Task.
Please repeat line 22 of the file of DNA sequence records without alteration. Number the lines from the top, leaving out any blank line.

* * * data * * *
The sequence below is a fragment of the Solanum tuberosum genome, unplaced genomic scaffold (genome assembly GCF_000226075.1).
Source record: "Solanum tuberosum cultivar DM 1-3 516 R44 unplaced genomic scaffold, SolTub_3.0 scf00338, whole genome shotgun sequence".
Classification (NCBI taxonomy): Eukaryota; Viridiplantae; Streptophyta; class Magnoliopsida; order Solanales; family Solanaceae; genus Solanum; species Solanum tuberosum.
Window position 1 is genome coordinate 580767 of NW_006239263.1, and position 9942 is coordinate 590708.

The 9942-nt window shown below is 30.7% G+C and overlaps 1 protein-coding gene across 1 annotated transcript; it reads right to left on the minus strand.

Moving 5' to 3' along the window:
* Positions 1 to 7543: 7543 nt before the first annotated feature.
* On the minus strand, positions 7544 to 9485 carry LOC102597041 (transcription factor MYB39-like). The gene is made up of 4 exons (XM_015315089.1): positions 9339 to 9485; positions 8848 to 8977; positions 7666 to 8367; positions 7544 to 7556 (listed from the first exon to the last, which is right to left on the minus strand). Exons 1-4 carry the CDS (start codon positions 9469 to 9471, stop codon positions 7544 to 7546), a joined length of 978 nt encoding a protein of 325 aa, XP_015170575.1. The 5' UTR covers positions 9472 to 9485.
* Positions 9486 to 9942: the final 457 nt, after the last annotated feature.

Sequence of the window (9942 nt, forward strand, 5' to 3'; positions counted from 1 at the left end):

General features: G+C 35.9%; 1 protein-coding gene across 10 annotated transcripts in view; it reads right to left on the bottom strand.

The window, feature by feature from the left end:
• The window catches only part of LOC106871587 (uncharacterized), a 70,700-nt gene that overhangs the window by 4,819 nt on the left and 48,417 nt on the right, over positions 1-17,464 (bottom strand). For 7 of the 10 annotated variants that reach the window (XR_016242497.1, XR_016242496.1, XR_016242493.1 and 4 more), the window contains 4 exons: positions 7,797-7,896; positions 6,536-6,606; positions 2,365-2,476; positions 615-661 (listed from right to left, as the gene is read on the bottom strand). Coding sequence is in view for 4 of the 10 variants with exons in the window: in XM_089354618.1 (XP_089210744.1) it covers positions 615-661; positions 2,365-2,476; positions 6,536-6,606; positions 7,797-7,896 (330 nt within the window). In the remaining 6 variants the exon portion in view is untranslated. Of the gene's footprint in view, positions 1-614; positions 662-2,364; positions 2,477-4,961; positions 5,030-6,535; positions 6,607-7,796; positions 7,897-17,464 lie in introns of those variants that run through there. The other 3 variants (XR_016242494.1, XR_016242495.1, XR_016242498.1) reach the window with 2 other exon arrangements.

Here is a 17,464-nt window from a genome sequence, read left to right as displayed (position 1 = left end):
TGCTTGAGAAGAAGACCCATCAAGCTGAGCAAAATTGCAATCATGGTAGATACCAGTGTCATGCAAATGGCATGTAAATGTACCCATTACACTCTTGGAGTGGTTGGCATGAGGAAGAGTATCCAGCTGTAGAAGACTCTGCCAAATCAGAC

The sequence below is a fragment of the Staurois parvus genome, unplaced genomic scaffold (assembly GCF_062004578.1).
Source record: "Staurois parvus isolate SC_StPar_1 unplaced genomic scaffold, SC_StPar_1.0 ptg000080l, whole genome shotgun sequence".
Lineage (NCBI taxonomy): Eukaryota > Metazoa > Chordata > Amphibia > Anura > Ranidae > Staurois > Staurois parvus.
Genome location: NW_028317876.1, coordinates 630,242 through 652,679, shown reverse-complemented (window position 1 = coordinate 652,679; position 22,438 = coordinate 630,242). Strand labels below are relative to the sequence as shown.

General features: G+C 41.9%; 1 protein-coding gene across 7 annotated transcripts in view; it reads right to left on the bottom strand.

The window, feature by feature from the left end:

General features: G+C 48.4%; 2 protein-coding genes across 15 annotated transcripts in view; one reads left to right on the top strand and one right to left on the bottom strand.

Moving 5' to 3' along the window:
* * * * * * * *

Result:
General features: G+C 48.4%; 2 protein-coding genes across 15 annotated transcripts in view; one reads left to right on the top strand and one right to left on the bottom strand.